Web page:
Albert Brooks lends humor to Netflix U.S.

U.S. subscribers can now stream seven of the comedian's films, including Defending Your Life, which marks its 25th anniversary this year.
July 5, 2016

Albert Brooks, over the course of a lengthy career, has certainly been influential in shaping American comedy. But the writer, director and actor is the first to acknowledge that his influence — and relevance — among young audiences is not where it should be in the age of digital.

That situation is about to change following a deal with Netflix to make seven movies written and directed by the iconic American comedian available to streaming audiences worldwide.

“I’m thrilled that younger viewers, who might only know me as Marlin, the adorable clown fish from Disney-Pixar’s Finding Nemo and Finding Dory, can now see that I’ve in fact had a very interesting life out of the water,” said Brooks in a video (see below) released by the SVOD announcing the distribution pact.

The titles were released to U.S. subscribers July 1, with Defending Your Life, with Meryl Streep and Rip Torn, tops the list of films included in the deal. The movie, now 25 years old, takes a comedic look at what happens to a man when he dies and arrives in the afterlife only to find that he must stand trial and justify his lifelong fears in order to advance to the next phase of existence; or be sent back to earth to do it again.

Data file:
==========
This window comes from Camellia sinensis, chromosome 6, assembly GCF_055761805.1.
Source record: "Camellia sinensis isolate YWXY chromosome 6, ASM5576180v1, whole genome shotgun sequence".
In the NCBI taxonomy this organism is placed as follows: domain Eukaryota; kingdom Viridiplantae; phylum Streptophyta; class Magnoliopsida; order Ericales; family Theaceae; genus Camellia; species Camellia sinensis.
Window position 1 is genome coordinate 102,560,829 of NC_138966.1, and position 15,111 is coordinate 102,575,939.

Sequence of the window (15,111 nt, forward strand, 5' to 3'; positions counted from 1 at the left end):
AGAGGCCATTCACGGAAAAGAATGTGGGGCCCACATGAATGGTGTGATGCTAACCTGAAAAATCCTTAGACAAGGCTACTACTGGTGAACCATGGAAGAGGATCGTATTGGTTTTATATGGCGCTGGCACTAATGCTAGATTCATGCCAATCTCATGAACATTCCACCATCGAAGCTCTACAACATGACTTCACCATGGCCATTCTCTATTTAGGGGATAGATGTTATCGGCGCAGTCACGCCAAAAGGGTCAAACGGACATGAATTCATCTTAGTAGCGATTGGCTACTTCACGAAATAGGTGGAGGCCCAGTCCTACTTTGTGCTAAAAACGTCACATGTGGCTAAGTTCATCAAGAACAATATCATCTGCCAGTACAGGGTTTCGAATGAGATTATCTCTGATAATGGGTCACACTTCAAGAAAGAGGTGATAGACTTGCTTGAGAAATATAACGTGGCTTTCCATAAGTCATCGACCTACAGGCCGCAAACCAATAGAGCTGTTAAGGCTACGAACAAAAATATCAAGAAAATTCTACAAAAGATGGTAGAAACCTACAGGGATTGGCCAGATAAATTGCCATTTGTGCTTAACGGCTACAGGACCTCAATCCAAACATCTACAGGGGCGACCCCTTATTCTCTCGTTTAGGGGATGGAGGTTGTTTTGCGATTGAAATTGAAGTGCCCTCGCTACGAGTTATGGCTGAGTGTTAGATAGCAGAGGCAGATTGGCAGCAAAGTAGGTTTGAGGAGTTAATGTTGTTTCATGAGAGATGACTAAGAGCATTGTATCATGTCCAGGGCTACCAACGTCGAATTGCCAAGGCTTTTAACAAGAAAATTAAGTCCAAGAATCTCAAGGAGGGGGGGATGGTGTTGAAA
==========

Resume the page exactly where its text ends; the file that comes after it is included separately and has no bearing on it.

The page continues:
Also included are:

  • Looking for Comedy in the Muslim World (Albert Brooks, Sheetal Sheth and John Carroll Lynch);
  • Lost in America (Albert Brooks and Julie Hagerty);
  • Modern Romance (Albert Brooks, Kathryn Harrold, Bruno Kirby and George Kennedy);
  • Mother (Albert Brooks and Debbie Reynolds);
  • The Muse (Albert Brooks, Sharon Stone, Jeff Bridges and Andie MacDowell); and
  • Real Life (Albert Brooks, Charles Grodin, Frances Lee McCain, J.A. Preston and M.@atthew Tobin).

Ted Sarandos, chief content officer for Netflix, described the strategy behind distribution deal as something akin to preserving American heritage.

“Albert Brooks and his films have been a huge influence on American comedy,” he said in a statement. “His innovative early short films and comedy albums lead to body of film work that thrives in the culture and keeps us laughing today. We are proud to have our U.S. Netflix members revisit these great works and to help introduce Brooks’ comedies to the next generation of fans.”

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